You who have experienced something similar knows that encountering death changes everything.
Memento mori, is an old latin phrase meaning remember your death. It’s about counting your days, so to speak, and spurring yourself to spend them well. What that means might be completely different from person to person, but it’s always worth talking about.
Growing up with that experience in the back pocket — or rather at the core of my being — I’ve often viewed the western culture I grew up in as shying away from death, rather than encouraging counting it into your plans.
Whether you believe in a life after or not, the idea that you have a finite time to make an impact, is only healthy, and might make you take some choices you wouldn’t normally take.
For Brent Underwood to be so frank as to speak out about this, he has my respect again, and it makes the videos feel like they have substance.
Mapping Cerro Gordo
I don’t completely understand the psychology behind this, but there is an immense satisfaction in going back to the same location again and again, and slowly expand your knowledge of one area.
It’s like getting to know a person. First you learn their name and profession, but it’s not until you know their hopes and dreams, fears and history that you truly love them.
I guess I am the type that like to dig deep instead of broad sweeps. My favorite vacation location is Norway, my own country. There are untold secrets hidden in those mountains, and each trip just makes me feel like I could explore so much more. So I find myself back, again and again, driving old roads over, but expanding slowly into new branches.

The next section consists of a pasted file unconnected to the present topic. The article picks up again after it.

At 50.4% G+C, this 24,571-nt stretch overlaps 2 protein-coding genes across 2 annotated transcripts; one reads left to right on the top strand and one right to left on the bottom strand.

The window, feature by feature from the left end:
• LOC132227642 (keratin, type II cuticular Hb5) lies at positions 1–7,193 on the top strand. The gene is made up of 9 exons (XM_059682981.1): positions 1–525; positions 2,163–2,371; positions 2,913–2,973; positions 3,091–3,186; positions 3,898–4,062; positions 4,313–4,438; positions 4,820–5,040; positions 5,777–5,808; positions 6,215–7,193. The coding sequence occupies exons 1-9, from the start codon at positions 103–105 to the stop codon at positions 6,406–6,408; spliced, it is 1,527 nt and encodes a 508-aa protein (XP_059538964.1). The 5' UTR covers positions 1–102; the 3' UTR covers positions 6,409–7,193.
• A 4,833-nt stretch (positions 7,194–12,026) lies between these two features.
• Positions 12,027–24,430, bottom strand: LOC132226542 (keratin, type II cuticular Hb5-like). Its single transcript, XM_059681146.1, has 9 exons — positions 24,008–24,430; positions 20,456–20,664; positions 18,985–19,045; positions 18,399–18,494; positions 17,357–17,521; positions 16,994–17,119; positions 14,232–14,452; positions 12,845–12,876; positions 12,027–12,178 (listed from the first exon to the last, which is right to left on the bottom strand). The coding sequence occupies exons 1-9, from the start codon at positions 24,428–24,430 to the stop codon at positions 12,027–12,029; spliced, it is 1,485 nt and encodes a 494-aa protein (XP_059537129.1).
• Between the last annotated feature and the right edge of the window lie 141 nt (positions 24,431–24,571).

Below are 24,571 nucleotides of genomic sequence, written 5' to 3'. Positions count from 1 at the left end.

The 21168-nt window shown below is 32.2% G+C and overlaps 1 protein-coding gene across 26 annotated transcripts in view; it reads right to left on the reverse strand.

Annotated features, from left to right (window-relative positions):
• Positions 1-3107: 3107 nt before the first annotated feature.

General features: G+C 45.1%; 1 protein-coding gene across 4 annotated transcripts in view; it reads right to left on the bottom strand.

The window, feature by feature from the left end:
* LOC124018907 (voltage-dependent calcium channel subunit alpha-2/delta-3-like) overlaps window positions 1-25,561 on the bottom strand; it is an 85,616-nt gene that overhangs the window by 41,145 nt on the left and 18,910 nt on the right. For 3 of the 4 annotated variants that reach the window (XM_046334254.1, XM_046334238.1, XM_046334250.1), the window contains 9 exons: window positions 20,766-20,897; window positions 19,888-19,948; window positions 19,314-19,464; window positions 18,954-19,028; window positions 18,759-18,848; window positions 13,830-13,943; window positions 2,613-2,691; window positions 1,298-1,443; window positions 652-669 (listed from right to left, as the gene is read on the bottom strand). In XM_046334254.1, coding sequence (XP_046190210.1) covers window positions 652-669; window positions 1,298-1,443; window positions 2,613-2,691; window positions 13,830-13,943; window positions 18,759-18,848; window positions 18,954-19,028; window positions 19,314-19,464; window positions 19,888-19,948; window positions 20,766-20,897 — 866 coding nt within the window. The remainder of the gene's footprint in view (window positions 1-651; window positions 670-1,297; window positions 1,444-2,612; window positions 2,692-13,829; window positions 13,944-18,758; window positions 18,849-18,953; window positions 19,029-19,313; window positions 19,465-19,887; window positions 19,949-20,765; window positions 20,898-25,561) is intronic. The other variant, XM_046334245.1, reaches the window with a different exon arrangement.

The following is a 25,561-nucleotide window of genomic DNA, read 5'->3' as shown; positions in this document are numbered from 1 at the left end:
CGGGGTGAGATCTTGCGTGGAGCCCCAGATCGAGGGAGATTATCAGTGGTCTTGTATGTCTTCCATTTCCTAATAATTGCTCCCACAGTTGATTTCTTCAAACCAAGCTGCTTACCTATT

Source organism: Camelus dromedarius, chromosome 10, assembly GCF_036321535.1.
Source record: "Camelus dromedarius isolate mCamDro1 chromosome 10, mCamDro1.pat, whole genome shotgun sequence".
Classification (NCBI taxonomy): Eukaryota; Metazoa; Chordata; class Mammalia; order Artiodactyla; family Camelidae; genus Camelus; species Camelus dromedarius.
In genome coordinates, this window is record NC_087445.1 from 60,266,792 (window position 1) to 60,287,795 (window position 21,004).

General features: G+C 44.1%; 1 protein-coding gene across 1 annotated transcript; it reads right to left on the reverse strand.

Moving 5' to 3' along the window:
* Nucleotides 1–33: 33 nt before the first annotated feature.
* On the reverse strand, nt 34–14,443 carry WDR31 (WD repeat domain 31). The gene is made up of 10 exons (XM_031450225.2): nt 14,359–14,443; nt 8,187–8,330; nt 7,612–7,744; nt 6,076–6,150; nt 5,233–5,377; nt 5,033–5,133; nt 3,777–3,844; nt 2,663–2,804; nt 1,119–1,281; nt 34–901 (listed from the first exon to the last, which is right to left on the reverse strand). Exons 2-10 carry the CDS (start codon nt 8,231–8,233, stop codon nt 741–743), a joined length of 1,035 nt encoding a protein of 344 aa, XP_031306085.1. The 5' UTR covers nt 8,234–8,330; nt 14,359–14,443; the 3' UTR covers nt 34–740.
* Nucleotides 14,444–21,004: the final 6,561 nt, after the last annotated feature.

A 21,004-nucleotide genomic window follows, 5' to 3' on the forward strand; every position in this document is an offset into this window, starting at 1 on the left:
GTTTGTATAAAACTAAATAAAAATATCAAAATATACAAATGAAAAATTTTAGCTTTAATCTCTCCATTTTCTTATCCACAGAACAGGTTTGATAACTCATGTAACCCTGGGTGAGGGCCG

Watching Brent go into every nook and cranny of Cerro Gordo overground, and also map out each of the myriad of mine shafts gives me a sense of peace. It’s as if I trick myself into feeling like I have a grasp over something in life.
Imperfection is perfection
Some think that perfectionism is when you like things “perfect.” That’s only the kind brother of actual perfectionism. The ailment with the same name, is when you have your eye on a flawless unattainable fantasy, and nothing is ever good enough for you.
“All of us can sort of see ourselves in Brent’s shoes, as he leaves the city to pursue a dream that he has little knowledge of how to attain.”
This is something that infests social media and the internet as a whole. And when we find respite from that — an experience of real humanity among all the edited perfection — it makes us feel right at home. All of us can sort of see ourselves in Brent’s shoes, as he leaves the city to pursue a dream that he has little knowledge of how to attain (his words, not mine.)
And then we’re able to peek in on the journey as he solves problems. After I’ve watched one of his videos I’m ready to go solve some problems of my own.
I think ultimately, it’s this transparent humanity that makes the channel so satisfying to watch, and will be the thing that I will strive for in my own life.
Things will always be in motion and under construction. “Complete” doesn’t exist, so we might as well learn to enjoy the journey as we each try to polish the little piece of the world that is given into our care — our family, our friends, our colleagues, our crafts and belongings.
Now, what makes you love Brent and the Cerro Gordo project?